Sustainable future out of sight for bigeye tuna in the Western Pacific



Posted on 06 December 2013  | 
Cairns, Australia: WWF is disappointed that the Western and Central Pacific Fisheries Commission (WCFPC) once again failed to take meaningful action against tuna overfishing and the overall excess of vessel capacity in the region, passing a watered down measure in effect only for 2014 and deferring action for future years.

”It is heartbreaking to observe the various member states acknowledge the dire state in the fishery, but then take few meaningful steps to address the problem because of short term economic interests or other short-sighted reasons,” said Bubba Cook, Tuna Programme Manager, WWF´s Smart Fishing Initiative.“

After a week-long stalemate among a few members with little progress toward resolution, the Commission approved a new Conservation and Management Measure that remains weak with provisions that offer uncertain reductions of overfishing of bigeye tuna. Sylvester Pokajam, Managing Director National Fisheries Authority of Papua New Guinea, said of the meeting, “The Parties to the Nauru Agreement (PNA) and Forum Fisheries Agency (FFA) member countries recognize that the Asian countries are prepared to compromise with us, but the European Union and the United States refuse to compromise on bigeye tuna conservation. At the end of the day we were very disappointed in the decision and the PNA will continue to fight for our original proposal next year.”

Overfishing of bigeye tuna is driving the species toward collapse and scientists have identified increasing efficiency of fishing boats related to unmanaged use of Fish Aggregating Devices (FADs) as one of major factors in the decline. Even though the scientific evidence and management tools are available, the political will simply does not appear to exist collectively to implement them and to protect the sustainability of tuna stocks in the region.

“The bigeye tuna stock in the Western and Central Pacific Ocean is just one cog in a complex ecosystem machine. If measures are not taken soon, we could break the machine in a way that impacts far more than just bigeye tuna in the region.” said Cook. ”We cannot continue to ‘kick the can down the road’ because as the stock health continues to decrease it will only get harder to make management decisions on those stocks.” he added.

Small bigeye tuna tend to associate with floating objects, such as FADs, where industrial fishing vessels using purse seine nets frequently target skipjack tuna and, in the process, catch large numbers of bigeye tuna as bycatch. The commission implemented measures in 2008 and 2012 that were supposed to reduce overfishing of bigeye tuna by placing limits on the use of FADs. Unfortunately, these measures were inadequate and overfishing not only did not stop, but continued to increase. The measure approved today makes little progress toward substantial reductions and effectively just maintains the status quo while deferring consideration of further action to future years.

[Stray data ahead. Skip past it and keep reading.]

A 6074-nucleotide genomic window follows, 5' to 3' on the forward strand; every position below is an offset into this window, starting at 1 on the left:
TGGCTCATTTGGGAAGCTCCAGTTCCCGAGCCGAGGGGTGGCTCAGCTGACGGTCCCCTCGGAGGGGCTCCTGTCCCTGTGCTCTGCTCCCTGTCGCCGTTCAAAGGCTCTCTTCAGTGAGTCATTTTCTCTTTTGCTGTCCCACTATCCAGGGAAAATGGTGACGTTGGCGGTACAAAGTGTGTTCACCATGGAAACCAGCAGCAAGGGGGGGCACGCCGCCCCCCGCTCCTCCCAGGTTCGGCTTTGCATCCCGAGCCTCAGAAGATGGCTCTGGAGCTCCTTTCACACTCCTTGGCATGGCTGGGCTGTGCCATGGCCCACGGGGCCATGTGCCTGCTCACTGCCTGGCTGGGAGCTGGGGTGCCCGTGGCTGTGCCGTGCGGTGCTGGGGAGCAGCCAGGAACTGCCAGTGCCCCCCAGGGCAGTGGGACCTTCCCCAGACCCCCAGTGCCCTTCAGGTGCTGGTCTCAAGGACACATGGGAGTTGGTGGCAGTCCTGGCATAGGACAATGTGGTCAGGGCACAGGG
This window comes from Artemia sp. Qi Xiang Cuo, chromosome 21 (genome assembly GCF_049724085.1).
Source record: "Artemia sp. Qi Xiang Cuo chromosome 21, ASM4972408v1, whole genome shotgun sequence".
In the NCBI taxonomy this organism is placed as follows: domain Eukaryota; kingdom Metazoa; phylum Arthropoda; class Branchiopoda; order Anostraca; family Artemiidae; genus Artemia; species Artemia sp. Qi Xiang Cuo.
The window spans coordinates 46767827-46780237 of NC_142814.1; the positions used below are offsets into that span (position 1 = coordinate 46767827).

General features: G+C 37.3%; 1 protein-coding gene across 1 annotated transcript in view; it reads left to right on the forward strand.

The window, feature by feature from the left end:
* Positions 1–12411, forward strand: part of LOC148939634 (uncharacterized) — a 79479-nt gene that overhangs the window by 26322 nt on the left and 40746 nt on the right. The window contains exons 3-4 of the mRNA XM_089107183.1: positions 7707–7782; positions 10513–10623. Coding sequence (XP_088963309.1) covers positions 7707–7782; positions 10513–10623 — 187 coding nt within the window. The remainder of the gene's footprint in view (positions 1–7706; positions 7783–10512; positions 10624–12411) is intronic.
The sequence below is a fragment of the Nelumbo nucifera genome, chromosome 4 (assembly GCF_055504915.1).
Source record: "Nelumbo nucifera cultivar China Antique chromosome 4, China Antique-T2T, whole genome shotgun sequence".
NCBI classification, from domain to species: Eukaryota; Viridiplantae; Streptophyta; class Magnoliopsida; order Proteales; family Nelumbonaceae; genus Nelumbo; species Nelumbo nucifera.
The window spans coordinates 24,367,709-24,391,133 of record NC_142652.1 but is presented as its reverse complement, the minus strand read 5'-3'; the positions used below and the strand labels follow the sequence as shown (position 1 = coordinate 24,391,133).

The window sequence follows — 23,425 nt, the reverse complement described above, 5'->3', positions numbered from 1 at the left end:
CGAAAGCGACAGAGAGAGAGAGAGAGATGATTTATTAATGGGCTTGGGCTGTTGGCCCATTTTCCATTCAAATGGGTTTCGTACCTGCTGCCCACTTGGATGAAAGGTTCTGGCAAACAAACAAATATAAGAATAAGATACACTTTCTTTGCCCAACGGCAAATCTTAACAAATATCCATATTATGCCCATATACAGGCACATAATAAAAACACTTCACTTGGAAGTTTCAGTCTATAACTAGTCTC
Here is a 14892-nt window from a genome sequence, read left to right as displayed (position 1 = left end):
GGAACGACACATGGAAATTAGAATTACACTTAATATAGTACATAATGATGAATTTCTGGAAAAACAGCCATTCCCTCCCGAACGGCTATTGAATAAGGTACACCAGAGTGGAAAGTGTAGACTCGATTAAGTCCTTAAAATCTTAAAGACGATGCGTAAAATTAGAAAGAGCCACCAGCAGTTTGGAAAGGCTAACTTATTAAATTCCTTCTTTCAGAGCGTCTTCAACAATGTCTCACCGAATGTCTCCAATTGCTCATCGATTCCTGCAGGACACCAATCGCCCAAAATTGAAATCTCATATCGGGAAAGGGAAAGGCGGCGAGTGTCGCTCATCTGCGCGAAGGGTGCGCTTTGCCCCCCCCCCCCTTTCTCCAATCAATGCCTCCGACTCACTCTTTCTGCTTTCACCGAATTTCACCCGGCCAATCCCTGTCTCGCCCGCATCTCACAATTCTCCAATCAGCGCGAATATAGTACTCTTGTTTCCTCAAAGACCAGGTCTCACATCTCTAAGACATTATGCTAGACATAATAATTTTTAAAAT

Even for South Pacific albacore tuna, where there is a strong will by many of the small island states to address the continuing stock decline, there was no consensus on how to limit the excessive number of vessels fishing in the albacore longline fishery. Mr. Inoke Wainiqolo, Permanent Secretary for Fisheries and Forests for Fiji stated, “We have been raising concerns about this fishery for several years now but the issue has not received the elevation in the Commission process that it deserves. Our domestic fleets cannot compete with the heavily subsidised Chinese fleets and we have concerns that the catch rates of South Pacific albacore tuna will decrease to a point where our domestic fleets will cease to exist.”

The WCFPC makes decisions based on consensus. It only takes one country to prevent a measure from moving forward. This means that delegates of the Commission often must engage in serious compromise and negotiation to accommodate the most obstinate delegates’ demands. If the stalemate that occurred at this meeting continues, the WCPFC might want to consider changing how it operates.


Note :

1) The WCPFC is responsible for the conservation and management of tuna and other marine resources in the Western and Central Pacific Ocean. The members of the WCPFC are:
Australia, Canada, China, Cook Islands, European Community, Federated States of Micronesia, Fiji, France, Japan, Kiribati, Korea, Marshall Islands, Nauru, New Zealand, Niue, Palau, Papua New Guinea, Philippines, Samoa, Solomon Islands, Chinese Taipei, Tonga, Tuvalu, United States of America, Vanuatu

2) The annual meeting of the Western and Central Pacific Fisheries Commission (WCPFC) took place in Cairns, Australia, on December 2-6.

A tuna fishing vessel
A tuna fishing vessel
© WWF Enlarge

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